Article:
Drone attack hits Ukraine; US vows ‘consequences’ over nukes

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KYIV, Ukraine (AP) – A nighttime drone strike near the Ukrainian port of Odessa sparked a massive fire and explosion, the military said Monday, hours after the United States vowed to take decisive action and suffered “catastrophic consequences” promised if Russia uses nuclear weapons in Ukraine.

The airstrike was the latest in a series of drone strikes on the main southern city in recent days. It hit a military installation and detonated ammunition when it struck. Firefighters struggled to contain the blaze, the southern command of the Ukrainian army said.

Concerns are growing that Russia may want to escalate the conflict once it is done with what Ukraine and the West consider illegal referendums in parts of Ukraine under its control.

The vote, which ends Tuesday, took place after thousands of residents fled and includes images of armed Russian troops going door-to-door to pressure Ukrainians to vote. Russia is widely expected to declare the results in its favor, a move that could allow Moscow to annex the area and give it the pretext to try to defend it as its own territory under the Russian nuclear umbrella.

US National Security Adviser Jake Sullivan made it clear that Russia would pay a heavy price if it accepted veiled threats to use nuclear weapons in the conflict.

“If Russia crosses this border, there will be catastrophic consequences for Russia. The United States will respond resolutely,” he told NBC’s Meet the Press on Sunday.

The Kremlin has already announced a partial mobilization to add at least 300,000 troops to its force in Ukraine ahead of the votes in the occupied territories. According to the British army, the first batches of the mobilized reservists have already started at the military bases.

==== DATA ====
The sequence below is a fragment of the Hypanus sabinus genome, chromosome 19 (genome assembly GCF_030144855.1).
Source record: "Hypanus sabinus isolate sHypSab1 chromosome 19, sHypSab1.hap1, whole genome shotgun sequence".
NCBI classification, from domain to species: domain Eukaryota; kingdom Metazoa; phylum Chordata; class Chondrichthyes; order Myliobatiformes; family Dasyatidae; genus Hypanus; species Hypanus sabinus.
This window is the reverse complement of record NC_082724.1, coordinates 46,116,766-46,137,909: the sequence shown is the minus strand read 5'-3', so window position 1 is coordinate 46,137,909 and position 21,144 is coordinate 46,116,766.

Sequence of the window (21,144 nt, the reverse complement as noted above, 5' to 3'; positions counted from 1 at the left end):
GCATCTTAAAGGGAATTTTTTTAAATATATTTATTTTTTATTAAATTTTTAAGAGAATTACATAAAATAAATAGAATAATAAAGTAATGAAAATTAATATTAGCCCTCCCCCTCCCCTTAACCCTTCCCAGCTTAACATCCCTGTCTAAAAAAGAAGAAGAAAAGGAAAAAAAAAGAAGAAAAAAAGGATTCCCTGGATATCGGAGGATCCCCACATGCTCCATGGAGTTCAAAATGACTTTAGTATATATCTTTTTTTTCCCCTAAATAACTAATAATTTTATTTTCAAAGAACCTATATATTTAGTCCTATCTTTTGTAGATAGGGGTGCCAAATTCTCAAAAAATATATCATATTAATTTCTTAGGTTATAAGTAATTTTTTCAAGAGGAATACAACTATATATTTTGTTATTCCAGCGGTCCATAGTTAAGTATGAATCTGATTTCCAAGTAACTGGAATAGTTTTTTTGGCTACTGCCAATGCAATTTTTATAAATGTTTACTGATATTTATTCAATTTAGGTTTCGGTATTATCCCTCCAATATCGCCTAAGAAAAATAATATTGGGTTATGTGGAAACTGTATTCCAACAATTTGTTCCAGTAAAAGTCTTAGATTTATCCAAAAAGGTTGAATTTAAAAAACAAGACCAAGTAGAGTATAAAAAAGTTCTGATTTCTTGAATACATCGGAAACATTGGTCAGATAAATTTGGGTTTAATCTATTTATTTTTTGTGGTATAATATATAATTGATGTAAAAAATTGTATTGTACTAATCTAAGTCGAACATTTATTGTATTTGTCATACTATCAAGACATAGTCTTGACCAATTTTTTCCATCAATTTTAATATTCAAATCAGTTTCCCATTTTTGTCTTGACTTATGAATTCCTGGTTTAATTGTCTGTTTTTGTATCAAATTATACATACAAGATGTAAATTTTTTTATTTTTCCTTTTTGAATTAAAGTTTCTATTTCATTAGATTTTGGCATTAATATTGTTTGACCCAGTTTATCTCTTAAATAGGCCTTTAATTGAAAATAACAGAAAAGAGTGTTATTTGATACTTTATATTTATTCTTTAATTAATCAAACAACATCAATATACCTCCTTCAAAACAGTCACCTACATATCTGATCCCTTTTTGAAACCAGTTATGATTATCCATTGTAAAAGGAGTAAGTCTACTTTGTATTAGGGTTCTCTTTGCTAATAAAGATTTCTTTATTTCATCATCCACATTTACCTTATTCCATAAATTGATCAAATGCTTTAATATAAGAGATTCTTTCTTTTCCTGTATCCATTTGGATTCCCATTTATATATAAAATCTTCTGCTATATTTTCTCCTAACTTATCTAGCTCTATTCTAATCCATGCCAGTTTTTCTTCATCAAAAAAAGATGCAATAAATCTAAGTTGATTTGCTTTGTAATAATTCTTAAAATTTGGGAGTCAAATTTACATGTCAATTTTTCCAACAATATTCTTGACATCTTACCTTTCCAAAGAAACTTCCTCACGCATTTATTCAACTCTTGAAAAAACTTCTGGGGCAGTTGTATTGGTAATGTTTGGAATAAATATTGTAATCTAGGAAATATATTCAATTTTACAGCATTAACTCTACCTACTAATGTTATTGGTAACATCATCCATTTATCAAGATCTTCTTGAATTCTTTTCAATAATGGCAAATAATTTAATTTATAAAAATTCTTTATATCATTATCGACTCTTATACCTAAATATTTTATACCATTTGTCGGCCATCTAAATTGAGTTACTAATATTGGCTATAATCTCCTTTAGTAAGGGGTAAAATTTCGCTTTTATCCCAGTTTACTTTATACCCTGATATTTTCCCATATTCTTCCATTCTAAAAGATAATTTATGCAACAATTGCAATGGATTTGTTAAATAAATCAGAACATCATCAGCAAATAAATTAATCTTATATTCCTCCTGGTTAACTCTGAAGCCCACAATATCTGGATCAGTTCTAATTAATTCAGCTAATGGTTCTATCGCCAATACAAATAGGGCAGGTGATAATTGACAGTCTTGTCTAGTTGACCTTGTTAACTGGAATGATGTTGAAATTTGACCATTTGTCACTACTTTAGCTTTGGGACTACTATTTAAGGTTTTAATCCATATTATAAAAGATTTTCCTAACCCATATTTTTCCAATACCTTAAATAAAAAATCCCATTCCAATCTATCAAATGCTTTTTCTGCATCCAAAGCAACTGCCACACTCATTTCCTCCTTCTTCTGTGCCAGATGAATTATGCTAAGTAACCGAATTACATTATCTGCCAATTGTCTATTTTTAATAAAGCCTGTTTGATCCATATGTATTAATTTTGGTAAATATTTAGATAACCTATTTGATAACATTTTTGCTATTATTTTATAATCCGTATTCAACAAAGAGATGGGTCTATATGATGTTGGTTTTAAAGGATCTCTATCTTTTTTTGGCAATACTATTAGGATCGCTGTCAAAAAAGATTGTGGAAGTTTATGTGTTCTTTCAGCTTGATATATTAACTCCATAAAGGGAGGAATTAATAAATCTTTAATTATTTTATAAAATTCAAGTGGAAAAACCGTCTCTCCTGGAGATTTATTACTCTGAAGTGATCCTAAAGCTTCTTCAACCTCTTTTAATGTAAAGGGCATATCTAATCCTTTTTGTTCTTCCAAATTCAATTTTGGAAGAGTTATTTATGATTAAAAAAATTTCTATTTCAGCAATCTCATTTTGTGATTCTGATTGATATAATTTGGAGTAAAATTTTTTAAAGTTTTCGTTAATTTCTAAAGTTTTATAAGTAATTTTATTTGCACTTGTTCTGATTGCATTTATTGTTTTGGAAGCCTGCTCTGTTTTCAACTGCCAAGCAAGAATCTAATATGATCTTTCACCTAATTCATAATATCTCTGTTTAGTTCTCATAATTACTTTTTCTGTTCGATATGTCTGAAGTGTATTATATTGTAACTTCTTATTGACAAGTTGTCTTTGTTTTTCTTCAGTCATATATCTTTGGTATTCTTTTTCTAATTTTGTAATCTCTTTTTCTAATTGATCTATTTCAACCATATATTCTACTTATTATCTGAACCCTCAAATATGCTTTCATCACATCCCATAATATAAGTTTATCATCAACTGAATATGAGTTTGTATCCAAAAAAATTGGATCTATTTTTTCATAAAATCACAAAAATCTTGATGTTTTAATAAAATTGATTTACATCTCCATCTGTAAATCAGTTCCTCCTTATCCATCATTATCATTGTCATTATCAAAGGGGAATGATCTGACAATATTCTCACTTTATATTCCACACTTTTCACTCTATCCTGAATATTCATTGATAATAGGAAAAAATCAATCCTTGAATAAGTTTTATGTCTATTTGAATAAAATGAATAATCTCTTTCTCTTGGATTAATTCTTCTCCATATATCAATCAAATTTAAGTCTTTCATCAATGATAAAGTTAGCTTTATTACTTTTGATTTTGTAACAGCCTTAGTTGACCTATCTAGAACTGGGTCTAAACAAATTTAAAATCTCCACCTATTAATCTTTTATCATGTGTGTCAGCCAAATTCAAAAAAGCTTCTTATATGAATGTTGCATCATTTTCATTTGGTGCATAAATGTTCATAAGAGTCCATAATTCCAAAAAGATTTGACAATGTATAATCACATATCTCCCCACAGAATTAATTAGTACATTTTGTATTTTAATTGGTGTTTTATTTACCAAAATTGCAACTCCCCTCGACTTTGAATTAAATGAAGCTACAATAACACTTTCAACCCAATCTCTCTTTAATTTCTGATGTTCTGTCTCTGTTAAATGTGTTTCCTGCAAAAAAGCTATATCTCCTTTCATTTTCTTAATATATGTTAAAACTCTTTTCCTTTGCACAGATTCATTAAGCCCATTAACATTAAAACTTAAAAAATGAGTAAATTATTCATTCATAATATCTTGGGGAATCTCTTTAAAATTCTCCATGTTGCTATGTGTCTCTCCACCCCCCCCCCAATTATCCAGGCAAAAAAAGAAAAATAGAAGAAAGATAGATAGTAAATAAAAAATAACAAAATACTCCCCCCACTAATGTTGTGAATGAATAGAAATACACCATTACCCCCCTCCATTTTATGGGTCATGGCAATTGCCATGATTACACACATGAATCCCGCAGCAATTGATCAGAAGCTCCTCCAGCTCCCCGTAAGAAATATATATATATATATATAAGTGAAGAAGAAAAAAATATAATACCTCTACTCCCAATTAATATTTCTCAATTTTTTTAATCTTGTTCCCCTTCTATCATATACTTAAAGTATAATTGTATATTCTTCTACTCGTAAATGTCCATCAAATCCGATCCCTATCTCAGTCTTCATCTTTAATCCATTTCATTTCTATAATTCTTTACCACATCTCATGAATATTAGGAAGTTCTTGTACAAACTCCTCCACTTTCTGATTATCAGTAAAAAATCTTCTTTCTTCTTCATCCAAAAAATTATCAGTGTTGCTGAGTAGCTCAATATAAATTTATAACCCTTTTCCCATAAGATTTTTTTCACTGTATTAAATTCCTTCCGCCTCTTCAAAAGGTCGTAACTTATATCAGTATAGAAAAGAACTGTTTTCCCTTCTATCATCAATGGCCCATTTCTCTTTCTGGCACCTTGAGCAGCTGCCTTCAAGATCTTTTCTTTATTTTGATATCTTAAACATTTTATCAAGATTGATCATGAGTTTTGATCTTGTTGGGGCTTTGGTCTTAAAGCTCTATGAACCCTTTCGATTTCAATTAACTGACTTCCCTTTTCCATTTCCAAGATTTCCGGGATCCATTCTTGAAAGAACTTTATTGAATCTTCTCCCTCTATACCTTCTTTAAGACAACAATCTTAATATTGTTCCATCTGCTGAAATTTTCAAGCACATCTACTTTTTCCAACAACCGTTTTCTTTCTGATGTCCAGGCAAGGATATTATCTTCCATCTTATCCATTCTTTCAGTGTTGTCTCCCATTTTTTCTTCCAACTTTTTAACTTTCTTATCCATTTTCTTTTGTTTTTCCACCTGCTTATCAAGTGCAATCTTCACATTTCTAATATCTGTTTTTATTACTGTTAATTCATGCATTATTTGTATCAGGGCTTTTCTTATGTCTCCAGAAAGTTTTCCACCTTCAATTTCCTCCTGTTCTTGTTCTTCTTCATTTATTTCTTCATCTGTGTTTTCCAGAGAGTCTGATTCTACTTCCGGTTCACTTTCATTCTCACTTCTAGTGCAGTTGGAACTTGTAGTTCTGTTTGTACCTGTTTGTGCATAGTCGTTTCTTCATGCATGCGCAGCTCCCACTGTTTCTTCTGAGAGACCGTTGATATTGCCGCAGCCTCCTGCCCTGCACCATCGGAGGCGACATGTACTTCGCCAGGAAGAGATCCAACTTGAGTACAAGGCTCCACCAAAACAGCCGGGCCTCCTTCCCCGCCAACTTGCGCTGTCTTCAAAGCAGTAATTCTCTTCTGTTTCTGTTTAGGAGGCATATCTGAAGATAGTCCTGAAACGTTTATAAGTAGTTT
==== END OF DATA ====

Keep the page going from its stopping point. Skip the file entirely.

The move, which marked a sharp shift from Vladimir Putin’s earlier attempts to portray the war as a limited military operation that would not interfere with the lives of most Russians, proved extremely unpopular at home.

Thousands of combat-age men flocked to airports and Russian border crossings to avoid being drafted. Protests broke out in various parts of the country and Russian media reported an increasing number of arson attacks at military recruiting offices.

Tensions mounted on Monday morning when a young man approached a military service office in the Siberian city of Ust-Ilimsk and shot the military commander at close range.

According to Russian media reports, the man walked into the facility and said, “No one is going to fight” and “We will all go home now.” Local authorities said the military commander was in an “extremely serious” condition in intensive care.

The man, identified in the media as 25-year-old local resident Ruslan Zinin, was reportedly angry that a call was made to his best friend who had no combat experience – which authorities say is the main criteria for the draft.

In Ukraine, meanwhile, a Russian missile attack targeted a village in the southeast of the country. The attack hit an undisclosed village and the regional center of Zaporizhzhya, regional military official Oleksandr Starukh said online.

He posted photos of damaged buildings and said unspecified infrastructure had also been damaged and fires started from the attack.

Meanwhile, the first Russian troops mobilized by Moscow have started arriving at military bases, the British army said Monday.

In an online intelligence briefing, the British Ministry of Defense said “many tens of thousands” had been called up. However, the Russians face challenges ahead.

“Unlike most Western armies, the Russian military provides low-level initial training to soldiers within their designated operational units, rather than in dedicated training centers,” the British said.

Under normal circumstances, two battalions are deployed while a third remains behind for training. But in the war in Ukraine, even the third battalion is being deployed, weakening that training, the British said.

Ukrainian President Volodymyr Zelenskyy said on Sunday that the Russian mobilization — the first such call since World War II — was a sign of weakness: “They admitted that their military is no longer capable of fighting Ukraine.”

The Valley Voice
The Valley Voicehttp://thevalleyvoice.org
Christopher Brito is a social media producer and trending writer for The Valley Voice, with a focus on sports and stories related to race and culture.

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